Friday, November 04, 2011

Die Karlskirche in Wien.

The Roman Catholic liturgy for today includes the commemoration of Saint Charles Borromeo, the Cardinal Archbishop of Milan who played a significant role in implementing the reforms of the Council of Trent, particularly in the realm of priestly formation. All Catholic seminarians owe something to this sixteenth-century cardinal, insofar as the academic structure that Borromeo and his contemporaries gave to priestly formation has essentially endured to the present day, albeit with adjustments and adaptations to account for the concrete needs of the Church in different historical periods and in diverse places.

Since my time in Austria this past summer, I can't hear the name of Charles Borromeo without thinking of the Karlskirche in Vienna. The Karlskirche was built as an act of thanksgiving for the end of an early eighteenth-century plague outbreak; construction of this massive Baroque church began in 1716 and was completed twenty-one years later. The church was dedicated to Saint Charles Borromeo both on account of his status as the patron saint of plague victims (Milan faced a major plague epidemic during his episcopate, and Borromeo spent a lot of time caring for the plague's victims) and for the very practical reason that Borromeo was the patron saint of the Habsburg emperor who commissioned the church, Charles VI.

In light of today's feast, I thought this might be a good time to post some photos of the Karlskirche. I took these pictures on a beautiful summer evening in mid-July - actually, it was the same evening that I attended an open-air performance of Don Giovanni at the TU Wien, which is next door to the Karlskirche. The large plaza in front of the Karlskirche (the Karlsplatz) provided an ideal place to mill around before the opera started.

The gold-lettered inscription above the entrance to the Karlskirche reads: Vota mea reddam in conspectu timentium Deum - "my vows I will pay before those who fear God" (Psalm 21:26 in the Latin Vulgate, numbered as 22:25 in most modern translations of the Bible).

Another view of the front of the Karlskirche; note the people sitting on the steps, enjoying evening at the Karlsplatz. The Karlsplatz is close to the center of Vienna, but I got the impression over the course of several repeat visits that this plaza has not been taken over by tourists in the way that, say, the Stephansplatz has been; the people gathered here on summer evenings seemed more often than not to be locals, with a good mix of university students chatting excitedly in small groups, teenagers skateboarding or playing basketball, and pensioners sitting quietly and watching the passing scene.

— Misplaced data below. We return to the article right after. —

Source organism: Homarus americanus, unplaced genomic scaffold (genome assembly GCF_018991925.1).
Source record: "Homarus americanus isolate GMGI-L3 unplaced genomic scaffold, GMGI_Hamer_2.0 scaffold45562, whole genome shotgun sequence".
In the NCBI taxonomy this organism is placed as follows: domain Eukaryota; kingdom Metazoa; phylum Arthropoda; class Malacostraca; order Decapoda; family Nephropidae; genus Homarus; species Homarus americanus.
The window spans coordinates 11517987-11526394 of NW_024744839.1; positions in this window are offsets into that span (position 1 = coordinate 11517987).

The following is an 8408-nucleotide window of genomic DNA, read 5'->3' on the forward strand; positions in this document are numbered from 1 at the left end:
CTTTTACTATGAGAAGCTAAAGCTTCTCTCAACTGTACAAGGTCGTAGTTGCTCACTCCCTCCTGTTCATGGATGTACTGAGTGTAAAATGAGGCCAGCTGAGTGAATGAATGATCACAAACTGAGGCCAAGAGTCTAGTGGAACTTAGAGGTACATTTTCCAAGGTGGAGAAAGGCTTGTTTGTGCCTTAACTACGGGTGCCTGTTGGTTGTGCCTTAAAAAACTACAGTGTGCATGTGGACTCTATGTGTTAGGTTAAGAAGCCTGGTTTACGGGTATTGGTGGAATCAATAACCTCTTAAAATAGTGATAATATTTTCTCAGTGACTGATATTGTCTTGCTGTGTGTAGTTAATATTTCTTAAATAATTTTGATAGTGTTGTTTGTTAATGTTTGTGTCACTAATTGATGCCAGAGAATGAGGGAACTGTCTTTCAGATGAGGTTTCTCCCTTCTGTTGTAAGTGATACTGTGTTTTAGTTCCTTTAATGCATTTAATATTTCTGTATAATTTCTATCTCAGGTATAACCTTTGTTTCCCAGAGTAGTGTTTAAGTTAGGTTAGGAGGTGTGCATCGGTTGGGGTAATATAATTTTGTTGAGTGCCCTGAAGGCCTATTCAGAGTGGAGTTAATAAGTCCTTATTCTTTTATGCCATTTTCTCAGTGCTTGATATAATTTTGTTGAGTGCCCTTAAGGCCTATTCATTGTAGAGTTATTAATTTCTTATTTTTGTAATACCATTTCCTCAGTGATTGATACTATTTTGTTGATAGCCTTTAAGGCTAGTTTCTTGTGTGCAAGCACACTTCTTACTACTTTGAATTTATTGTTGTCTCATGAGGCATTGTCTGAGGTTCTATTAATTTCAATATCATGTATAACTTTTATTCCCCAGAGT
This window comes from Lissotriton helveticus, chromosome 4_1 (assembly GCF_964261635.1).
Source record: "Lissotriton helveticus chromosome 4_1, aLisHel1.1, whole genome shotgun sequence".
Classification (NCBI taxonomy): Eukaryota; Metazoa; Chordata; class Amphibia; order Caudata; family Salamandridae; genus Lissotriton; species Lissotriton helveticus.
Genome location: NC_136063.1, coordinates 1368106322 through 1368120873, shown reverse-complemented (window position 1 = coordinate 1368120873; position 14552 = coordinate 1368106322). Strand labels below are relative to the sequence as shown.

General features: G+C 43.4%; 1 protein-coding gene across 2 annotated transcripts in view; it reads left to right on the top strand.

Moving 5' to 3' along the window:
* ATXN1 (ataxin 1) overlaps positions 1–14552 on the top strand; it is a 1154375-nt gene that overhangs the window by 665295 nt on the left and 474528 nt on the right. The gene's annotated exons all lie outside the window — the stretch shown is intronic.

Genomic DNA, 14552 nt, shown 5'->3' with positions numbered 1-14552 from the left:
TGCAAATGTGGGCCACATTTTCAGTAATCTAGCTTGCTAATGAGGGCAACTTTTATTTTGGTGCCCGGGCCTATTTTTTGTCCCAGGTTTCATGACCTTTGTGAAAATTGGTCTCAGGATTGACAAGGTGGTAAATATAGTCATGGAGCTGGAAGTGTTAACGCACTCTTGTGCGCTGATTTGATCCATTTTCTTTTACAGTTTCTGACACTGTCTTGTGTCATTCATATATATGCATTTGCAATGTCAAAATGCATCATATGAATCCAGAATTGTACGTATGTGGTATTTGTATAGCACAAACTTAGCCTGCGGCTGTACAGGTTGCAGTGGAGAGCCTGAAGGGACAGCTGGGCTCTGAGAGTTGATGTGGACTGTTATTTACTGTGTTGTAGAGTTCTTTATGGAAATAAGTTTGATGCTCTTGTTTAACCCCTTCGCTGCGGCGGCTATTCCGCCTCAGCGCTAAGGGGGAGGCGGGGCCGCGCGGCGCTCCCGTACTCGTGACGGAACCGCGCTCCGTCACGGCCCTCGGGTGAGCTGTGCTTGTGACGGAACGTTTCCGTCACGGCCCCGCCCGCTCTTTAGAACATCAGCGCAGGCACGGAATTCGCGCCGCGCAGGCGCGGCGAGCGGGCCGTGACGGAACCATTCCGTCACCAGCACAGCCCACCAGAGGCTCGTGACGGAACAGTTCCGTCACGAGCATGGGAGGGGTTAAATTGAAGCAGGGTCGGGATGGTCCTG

I saw and heard this quartet of female musicians playing opposite the Karlskirche; note the open case poised to accept donations. They were actually playing string transcriptions of '80s and '90s pop songs - sadly, I can't remember any of the specific tunes involved. (Ironically, I do remember wondering at the time whether or not I should make a note of what they were playing in order to remind myself later, but I dismissed the thought on the unwarranted assumption that I would easily remember the titles even if I didn't write them down!)

This is the view that the people sitting on the steps of the Karlskirche a couple of photos ago were enjoying: the reflecting pool in front of the church, with the sunset sky in the distance. I must say that it is photos like this one that most remind me of how much I want to go back to Vienna - a desire that I have consciously felt at least once a day since I left the city.

To end this post, I would like to return the focus to Saint Charles Borromeo by sharing an anecdote about him that Father Tim Finigan offered earlier today on his blog The Hermeneutic of Continuity:
I recall another incident from [Borromeo's] life, in which, having now been recognised as a no-nonsense reformer, he visited a religious house where the Fathers tried to put on a good show of keeping the rule and being obedient to the Council of Trent. At the close of his visit, they asked him for a memento. He said that he had left one in the chapel. After his departure, they went to the chapel and saw on the prie-dieu for the priest to prepare for Mass, that St Charles had signed his name in the dust.
May Saint Charles Borromeo continue to intercede for all priests and seminarians; by his prayers and good example, may we more faithfully live out our vocation of service. AMDG.


At 11/05/2011 11:57 PM, Blogger Michelle said...

I spent a month living in Vienna - during Advent of '96. I found the Karlskirche and the plaza to be graced places even in those cold, damp, dark days. I took my oldest, then 2, to run off steam there (now he's applying to Georgetown?? where did the years go?).

My memories of Vienna are still strong, and I have family ties there. I would love to go back.

At 11/06/2011 12:22 PM, Blogger Joe Koczera, S.J. said...


I didn't realize you had spent time there also - we should compare notes! (I would like to see the city at another time of year, since I've only been there in summer.)

Glad to hear your son is applying to Georgetown - obviously I'm biased, but I think it's a great place to go to school.


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